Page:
Studies of familial pancreatic cancer (FPC) [149,150,151,152,153] and unselected series of pancreatic cancer [154,155,156] have also supported an association with BRCA2, and to a lesser extent, BRCA1. Overall, it appears that between 3% to 15% of families with FPC may have germline BRCA2 mutations, with risks increasing with more affected relatives.[149,150,151] Similarly, studies of unselected pancreatic cancers have reported BRCA2 mutation frequencies between 3% to 7%, with these numbers approaching 10% in those of Ashkenazi Jewish descent.[154,155,157] The lifetime risk of pancreatic cancer in BRCA2 carriers is estimated to be 3% to 5% [8,12] compared with an estimated lifetime risk of 0.5% by age 70 years in the general population. Other cancers associated with BRCA2 mutations in some, but not all, studies include melanoma, biliary cancers, and head and neck cancers, but these risks appear modest (<5% lifetime) and are less well studied.
Table 5. Spectrum of Cancers in BRCA1 and BRCA2 Mutation Carriers
a Refer to the PDQ summary on Genetics of Prostate Cancer for more information about the association of BRCA1 and BRCA2 with prostate cancer.
+++ Multiple studies demonstrated association and are relatively consistent.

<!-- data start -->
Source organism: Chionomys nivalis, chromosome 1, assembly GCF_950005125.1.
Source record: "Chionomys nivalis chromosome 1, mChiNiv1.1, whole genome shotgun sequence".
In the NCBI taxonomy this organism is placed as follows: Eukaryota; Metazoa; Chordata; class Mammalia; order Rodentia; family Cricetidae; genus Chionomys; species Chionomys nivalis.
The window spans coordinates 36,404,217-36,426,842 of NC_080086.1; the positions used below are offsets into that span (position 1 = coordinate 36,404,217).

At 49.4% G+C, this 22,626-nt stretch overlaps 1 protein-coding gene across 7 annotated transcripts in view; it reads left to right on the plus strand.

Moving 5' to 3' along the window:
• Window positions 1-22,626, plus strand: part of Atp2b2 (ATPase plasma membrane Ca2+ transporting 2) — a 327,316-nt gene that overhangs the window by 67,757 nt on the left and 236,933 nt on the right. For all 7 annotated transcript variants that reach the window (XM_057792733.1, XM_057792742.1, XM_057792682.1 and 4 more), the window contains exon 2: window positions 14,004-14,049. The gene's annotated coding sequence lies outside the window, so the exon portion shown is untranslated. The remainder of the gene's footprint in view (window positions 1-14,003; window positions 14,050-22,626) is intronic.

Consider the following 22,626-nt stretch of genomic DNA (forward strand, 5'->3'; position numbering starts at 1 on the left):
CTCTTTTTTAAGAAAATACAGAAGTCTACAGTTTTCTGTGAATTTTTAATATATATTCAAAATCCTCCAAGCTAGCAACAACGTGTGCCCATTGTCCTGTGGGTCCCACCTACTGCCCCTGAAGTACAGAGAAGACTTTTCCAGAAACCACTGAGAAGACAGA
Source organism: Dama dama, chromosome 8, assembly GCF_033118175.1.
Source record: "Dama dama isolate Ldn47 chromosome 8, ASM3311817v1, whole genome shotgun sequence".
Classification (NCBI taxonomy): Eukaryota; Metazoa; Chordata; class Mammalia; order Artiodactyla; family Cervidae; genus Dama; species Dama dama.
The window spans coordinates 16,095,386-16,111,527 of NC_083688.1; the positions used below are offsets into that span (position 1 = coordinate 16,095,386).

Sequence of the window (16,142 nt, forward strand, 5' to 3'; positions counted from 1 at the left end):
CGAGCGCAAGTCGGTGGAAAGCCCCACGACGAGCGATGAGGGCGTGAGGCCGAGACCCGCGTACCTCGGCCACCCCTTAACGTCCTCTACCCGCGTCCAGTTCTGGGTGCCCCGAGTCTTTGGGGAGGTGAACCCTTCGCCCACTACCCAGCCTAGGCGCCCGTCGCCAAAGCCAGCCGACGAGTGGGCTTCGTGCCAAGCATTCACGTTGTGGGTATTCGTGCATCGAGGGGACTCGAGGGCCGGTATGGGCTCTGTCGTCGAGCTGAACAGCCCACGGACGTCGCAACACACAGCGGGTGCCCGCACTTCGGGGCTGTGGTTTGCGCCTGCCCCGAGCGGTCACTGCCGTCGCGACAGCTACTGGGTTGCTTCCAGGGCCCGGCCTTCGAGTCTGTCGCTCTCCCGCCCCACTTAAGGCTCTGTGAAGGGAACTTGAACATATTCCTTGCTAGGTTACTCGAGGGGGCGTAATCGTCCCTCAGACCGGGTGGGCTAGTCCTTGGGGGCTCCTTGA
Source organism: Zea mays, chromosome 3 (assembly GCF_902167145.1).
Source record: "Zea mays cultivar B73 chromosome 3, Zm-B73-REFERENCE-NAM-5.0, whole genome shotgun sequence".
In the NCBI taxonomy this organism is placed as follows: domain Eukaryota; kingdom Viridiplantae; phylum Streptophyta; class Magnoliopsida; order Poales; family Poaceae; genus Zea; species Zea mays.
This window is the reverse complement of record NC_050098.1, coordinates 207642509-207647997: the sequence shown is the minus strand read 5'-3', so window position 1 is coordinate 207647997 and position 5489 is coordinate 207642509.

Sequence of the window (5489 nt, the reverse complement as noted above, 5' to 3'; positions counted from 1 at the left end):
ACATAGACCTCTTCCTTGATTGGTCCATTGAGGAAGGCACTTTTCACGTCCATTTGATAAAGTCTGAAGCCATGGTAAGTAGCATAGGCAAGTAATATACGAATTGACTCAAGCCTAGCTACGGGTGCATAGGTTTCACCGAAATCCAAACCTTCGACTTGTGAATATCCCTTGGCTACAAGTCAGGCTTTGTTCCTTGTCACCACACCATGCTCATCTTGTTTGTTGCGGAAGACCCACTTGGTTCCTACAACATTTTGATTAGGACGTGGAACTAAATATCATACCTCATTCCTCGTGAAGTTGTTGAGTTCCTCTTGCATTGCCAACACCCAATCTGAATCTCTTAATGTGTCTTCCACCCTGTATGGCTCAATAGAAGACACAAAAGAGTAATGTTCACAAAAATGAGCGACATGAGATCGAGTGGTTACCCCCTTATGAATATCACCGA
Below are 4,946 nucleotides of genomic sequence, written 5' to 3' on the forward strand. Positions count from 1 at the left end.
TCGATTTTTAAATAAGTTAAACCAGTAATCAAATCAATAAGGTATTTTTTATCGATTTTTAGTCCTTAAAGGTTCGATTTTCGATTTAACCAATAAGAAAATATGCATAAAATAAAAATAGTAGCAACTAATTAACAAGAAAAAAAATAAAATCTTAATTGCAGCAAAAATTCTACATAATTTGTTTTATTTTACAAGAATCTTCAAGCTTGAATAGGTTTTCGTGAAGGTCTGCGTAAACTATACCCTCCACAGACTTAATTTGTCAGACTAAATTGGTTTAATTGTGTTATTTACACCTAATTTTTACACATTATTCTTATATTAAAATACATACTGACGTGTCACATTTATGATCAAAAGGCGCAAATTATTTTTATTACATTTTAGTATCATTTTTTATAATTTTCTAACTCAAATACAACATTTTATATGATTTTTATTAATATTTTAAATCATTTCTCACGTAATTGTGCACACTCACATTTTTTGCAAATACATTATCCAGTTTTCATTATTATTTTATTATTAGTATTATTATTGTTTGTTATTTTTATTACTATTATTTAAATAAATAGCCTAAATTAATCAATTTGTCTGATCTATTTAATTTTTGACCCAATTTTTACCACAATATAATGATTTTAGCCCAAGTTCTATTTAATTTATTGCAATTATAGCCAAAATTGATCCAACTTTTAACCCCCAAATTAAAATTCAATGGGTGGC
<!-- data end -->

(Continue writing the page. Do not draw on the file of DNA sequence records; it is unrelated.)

++ Multiple studies and the predominance of the evidence are positive.
+ May be an association, predominantly single studies; smaller limited studies and/or inconsistent but weighted toward positive.
|Cancer Sites [6,7,8,12,55,142]||BRCA1 Mutation Carrier||BRCA2 Mutation Carrier|
|�||Strength of Evidence||Magnitude of Absolute Risk||Strength of Evidence||Magnitude of Absolute Risk|
|Ovary, fallopian tube, peritoneum||+++||High||+++||Moderate|
The first Breast Cancer Linkage Consortium study investigating cancer risks reported an excess of colorectal cancer in BRCA1 carriers (relative risk [RR] = 4.1; 95% CI, 2.4-7.2). This finding was supported by some,[6,7,159] but not all,[8,55,61,86,160,161,162] family-based studies. However, unselected series of colorectal cancer that have been exclusively performed in the Ashkenazi Jewish population have not shown elevated rates of BRCA1 or BRCA2 mutations.[163,164,165] Taken together, the data suggest little, if any, increased risk of colorectal cancer, and possibly only in specific population groups. Therefore, at this time, BRCA1 mutation carriers should adhere to population-screening recommendations for colorectal cancer.
No increased prevalence of hereditary BRCA mutations was found among 200 Jewish women with endometrial carcinoma or 56 unselected women with uterine papillary serous carcinoma.[166,167] (Refer to the Risk-reducing salpingo-oophorectomy section in the Ovarian cancer section of this summary for more information.)
Cancer risk in individuals who test negative for a known familial BRCA1/BRCA2 mutation